10 Songs, 39 Minutes

EDITORS’ NOTES

On its self-titled sophomore album, Elephant Stone matches ‘60s rock guitar jangle with elements of classical Indian music to create a distinctive hybrid that’s both accessible and exotic. This time out, frontman Rishi Dhir fully integrates his band’s Eastern and Western influences, giving more exposure to his deft sitar playing. There’s a pronounced psychedelic tint to many of these tracks, along with a commitment to pop songcraft that emphasizes chorus hooks as well as sandalwood-scented ambiance. A touch of Hindu mysticism lends depth to the inviting glide of “Setting Sun,” while “A Silent Moment” fuses a meditative air with droning vocals and a simmering tabla beat. The band approaches its music with a feel for tight, cogent arrangements, whether it's going for a crisp, Byrdsy sound (“Love the Sinner, Hate the Sin”) or a trippy, feedback-washed feel (“Sally Go Round the Sun”). The floodgates are opened for “The Sea of Your Mind”: a nearly nine-minute excursion into lysergic folk-rock that shows off Dhir’s instrumental prowess. All told, Elephant Stone’s Hindi Rock vision comes closer to full-blown reality on this spacy yet solidly constructed effort.

EDITORS’ NOTES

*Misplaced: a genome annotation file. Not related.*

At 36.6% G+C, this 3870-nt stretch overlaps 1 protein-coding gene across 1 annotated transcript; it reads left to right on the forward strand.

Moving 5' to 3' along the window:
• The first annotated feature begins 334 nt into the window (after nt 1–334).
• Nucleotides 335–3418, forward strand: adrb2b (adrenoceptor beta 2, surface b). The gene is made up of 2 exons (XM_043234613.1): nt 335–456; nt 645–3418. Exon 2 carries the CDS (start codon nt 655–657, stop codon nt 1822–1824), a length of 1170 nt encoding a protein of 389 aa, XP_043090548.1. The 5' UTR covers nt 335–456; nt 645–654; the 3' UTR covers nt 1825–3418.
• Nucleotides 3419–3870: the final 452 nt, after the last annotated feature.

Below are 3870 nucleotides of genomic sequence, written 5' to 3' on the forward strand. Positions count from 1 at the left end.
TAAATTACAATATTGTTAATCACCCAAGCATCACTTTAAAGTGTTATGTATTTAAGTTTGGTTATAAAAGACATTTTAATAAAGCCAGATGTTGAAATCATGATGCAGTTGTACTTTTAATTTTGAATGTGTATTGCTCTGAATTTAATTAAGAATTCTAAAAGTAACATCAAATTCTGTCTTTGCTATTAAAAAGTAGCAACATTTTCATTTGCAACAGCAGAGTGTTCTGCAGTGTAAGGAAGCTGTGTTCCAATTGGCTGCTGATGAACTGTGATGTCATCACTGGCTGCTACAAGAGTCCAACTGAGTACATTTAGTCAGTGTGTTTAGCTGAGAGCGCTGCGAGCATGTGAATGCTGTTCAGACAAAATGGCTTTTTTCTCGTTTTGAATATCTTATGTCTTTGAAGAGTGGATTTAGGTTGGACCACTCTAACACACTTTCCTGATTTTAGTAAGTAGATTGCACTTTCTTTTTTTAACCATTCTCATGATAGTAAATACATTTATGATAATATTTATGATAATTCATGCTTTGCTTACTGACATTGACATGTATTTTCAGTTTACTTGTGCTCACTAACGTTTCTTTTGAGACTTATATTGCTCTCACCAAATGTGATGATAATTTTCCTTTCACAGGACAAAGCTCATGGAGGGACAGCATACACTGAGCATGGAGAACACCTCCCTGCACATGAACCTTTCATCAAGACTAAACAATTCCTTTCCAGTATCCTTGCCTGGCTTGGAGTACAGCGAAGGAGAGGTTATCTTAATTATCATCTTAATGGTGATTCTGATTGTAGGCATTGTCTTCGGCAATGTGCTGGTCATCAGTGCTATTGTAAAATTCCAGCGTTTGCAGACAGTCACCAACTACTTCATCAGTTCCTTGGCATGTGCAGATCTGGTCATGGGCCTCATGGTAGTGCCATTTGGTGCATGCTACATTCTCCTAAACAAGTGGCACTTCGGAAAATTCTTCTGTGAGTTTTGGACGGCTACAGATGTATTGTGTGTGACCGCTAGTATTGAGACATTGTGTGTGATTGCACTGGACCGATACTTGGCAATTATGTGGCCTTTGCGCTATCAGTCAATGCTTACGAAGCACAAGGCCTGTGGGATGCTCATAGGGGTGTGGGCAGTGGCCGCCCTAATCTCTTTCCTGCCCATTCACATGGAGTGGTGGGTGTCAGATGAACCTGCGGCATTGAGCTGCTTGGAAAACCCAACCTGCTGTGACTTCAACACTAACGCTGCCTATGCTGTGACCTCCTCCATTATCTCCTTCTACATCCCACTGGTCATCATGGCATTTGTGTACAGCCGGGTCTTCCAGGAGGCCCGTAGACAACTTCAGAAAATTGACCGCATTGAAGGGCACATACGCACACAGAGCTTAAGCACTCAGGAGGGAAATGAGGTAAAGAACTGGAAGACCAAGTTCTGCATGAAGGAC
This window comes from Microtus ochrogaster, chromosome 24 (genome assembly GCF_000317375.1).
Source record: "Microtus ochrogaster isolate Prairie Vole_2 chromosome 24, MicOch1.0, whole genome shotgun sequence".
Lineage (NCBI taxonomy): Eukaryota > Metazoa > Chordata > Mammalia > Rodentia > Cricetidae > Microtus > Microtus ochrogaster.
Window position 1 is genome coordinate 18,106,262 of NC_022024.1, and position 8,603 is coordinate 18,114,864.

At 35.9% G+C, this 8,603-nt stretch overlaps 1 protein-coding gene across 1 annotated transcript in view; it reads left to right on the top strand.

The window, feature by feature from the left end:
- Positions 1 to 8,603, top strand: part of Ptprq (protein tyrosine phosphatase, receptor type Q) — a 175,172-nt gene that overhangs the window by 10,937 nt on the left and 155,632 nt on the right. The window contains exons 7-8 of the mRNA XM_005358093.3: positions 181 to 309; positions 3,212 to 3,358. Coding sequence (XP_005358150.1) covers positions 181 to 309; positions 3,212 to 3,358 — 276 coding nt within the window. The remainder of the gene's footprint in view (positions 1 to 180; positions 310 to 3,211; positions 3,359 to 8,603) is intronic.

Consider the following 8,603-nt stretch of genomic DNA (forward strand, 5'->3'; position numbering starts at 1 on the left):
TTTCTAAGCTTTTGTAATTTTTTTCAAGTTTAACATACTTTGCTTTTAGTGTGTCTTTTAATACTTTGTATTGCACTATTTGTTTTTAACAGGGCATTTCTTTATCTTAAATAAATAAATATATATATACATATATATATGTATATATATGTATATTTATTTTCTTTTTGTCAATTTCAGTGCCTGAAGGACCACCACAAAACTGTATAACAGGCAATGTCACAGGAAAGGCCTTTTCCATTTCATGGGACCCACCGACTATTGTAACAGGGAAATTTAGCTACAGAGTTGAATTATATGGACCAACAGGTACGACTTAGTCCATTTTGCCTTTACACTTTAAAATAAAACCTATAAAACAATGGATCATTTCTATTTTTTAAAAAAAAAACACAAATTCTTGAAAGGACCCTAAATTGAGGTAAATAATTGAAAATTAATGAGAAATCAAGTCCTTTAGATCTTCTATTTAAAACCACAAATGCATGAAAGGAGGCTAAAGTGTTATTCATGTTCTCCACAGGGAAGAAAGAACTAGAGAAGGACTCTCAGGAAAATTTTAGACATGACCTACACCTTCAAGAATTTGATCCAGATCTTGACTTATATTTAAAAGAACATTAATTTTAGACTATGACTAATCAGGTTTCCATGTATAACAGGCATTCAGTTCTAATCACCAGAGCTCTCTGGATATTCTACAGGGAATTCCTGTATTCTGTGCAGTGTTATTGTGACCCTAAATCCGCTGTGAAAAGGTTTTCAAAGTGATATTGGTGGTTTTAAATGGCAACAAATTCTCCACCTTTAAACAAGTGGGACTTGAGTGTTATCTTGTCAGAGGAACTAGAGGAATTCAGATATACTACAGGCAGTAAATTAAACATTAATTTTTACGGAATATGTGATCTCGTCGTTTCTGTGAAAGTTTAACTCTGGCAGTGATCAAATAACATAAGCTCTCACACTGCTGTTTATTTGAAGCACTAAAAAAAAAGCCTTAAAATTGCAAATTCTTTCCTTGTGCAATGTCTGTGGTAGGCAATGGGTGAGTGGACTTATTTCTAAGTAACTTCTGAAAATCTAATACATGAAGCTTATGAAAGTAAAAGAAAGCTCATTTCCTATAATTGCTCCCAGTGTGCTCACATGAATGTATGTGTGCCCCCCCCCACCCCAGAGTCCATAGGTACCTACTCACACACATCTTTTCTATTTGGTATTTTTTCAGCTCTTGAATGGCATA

On its self-titled sophomore album, Elephant Stone matches ‘60s rock guitar jangle with elements of classical Indian music to create a distinctive hybrid that’s both accessible and exotic. This time out, frontman Rishi Dhir fully integrates his band’s Eastern and Western influences, giving more exposure to his deft sitar playing. There’s a pronounced psychedelic tint to many of these tracks, along with a commitment to pop songcraft that emphasizes chorus hooks as well as sandalwood-scented ambiance. A touch of Hindu mysticism lends depth to the inviting glide of “Setting Sun,” while “A Silent Moment” fuses a meditative air with droning vocals and a simmering tabla beat. The band approaches its music with a feel for tight, cogent arrangements, whether it's going for a crisp, Byrdsy sound (“Love the Sinner, Hate the Sin”) or a trippy, feedback-washed feel (“Sally Go Round the Sun”). The floodgates are opened for “The Sea of Your Mind”: a nearly nine-minute excursion into lysergic folk-rock that shows off Dhir’s instrumental prowess. All told, Elephant Stone’s Hindi Rock vision comes closer to full-blown reality on this spacy yet solidly constructed effort.

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